Gaza war: Australian cricketer Khawaja wears black armband in protest

The opening batsman had wanted to wear shoes emblazoned with the hand-written slogans 'Freedom is a human right and 'All lives are equal' during the match at Perth

By AFP

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Australia's Usman Khawaja is seen on the field with a tape strapped on his left shoe to hide a message of support for people in Gaza, having been told it is against ICC rules, before the first day of the first Test against Pakistan in Perth on Thursday. Photo: AFP
Australia's Usman Khawaja is seen on the field with a tape strapped on his left shoe to hide a message of support for people in Gaza, having been told it is against ICC rules, before the first day of the first Test against Pakistan in Perth on Thursday. Photo: AFP

Published: Thu 14 Dec 2023, 10:29 AM

Australia's Usman Khawaja staged a muted protest against the war in Gaza on Thursday, wearing a black armband during the first Test against Pakistan and taping up messages on his shoes.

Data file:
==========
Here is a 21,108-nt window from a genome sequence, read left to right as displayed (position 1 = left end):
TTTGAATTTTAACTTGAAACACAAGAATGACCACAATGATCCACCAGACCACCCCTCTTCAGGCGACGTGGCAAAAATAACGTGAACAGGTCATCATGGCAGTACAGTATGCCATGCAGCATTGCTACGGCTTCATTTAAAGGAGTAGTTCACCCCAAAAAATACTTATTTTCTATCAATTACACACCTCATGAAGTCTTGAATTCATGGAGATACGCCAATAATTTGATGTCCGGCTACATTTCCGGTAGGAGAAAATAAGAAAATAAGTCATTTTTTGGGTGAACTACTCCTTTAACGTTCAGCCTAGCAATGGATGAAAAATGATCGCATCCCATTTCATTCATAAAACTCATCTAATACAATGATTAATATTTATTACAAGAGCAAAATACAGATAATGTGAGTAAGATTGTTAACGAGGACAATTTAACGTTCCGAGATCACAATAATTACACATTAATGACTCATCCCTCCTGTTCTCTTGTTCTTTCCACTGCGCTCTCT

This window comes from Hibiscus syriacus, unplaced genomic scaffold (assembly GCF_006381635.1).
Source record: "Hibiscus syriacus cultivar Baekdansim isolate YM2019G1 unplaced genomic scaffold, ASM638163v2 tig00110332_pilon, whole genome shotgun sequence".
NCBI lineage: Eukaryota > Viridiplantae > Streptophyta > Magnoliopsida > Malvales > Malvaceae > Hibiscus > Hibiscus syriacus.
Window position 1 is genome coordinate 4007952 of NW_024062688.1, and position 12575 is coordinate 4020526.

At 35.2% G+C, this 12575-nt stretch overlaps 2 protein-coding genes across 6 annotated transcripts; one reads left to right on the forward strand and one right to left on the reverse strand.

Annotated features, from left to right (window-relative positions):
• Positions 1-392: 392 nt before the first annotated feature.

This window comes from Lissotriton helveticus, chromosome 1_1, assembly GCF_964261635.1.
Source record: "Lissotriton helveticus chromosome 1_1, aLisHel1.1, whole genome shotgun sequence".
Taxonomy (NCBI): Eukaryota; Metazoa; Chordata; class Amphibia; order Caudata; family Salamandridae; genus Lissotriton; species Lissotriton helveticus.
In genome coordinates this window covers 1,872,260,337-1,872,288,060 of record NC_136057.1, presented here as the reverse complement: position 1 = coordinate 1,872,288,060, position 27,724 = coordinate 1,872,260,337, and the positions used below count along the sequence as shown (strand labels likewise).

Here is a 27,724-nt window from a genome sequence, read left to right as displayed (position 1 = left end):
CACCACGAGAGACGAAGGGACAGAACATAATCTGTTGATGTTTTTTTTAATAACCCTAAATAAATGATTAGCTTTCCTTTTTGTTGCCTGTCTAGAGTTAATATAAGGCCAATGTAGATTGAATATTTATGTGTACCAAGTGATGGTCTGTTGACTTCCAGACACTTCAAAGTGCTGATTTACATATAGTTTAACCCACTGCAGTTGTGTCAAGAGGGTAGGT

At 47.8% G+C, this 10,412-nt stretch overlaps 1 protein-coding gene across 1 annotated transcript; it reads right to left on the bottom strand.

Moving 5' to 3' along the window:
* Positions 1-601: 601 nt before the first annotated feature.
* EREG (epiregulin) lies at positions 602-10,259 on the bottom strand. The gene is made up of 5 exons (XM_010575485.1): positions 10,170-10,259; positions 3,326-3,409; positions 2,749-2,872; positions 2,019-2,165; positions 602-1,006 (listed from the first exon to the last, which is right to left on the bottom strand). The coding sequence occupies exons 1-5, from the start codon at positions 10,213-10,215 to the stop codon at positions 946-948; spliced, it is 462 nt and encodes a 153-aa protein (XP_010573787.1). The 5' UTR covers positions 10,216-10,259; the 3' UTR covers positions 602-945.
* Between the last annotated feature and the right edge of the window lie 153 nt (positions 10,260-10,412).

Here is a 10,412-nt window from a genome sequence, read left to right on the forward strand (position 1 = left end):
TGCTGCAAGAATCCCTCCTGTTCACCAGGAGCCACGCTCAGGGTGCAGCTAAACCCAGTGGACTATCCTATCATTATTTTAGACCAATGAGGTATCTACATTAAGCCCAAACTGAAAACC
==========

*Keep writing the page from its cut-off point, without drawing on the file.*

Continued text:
The opening batsman had wanted to wear shoes emblazoned with the hand-written slogans "Freedom is a human right" and "All lives are equal" during the match at Perth.

But Pakistan-born Khawaja, who is Muslim, was told that it flouted International Cricket Council rules on messages that relate to politics, religion or race.

With Cricket Australia saying it expected the players to uphold the rules, Khawaja covered over the slogans with semi-transparent tape leaving the words -- in the colour of the Palestinian flag -- visible only in close-up.

According to local media, Cricket Australia said Khawaja was wearing the armband as a show of solidarity.

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Many thousands of Gazans have been killed in the 10-week-old war, sparked by Hamas raids into Israel on October 7 that killed 1,200 people.

In a video Khawaja recently shared on Instagram, he asked: "Do people not care about innocent humans being killed?"

Khawaja has vowed to fight the ban on his footwear, calling it "a humanitarian appeal".

He doubled down on his stance just before going in to bat in the first Test on Thursday.

"I just think that so much has happened in the past that sets a precedent," Khawaja told Fox Cricket.

"Other guys that have religious things on their equipment, under the ICC guidelines that's not technically allowed, but the ICC never says anything on that," he added.

Australian captain Pat Cummins said he was "really proud" of his teammate and of other squad members who had spoken up for what they believe in.

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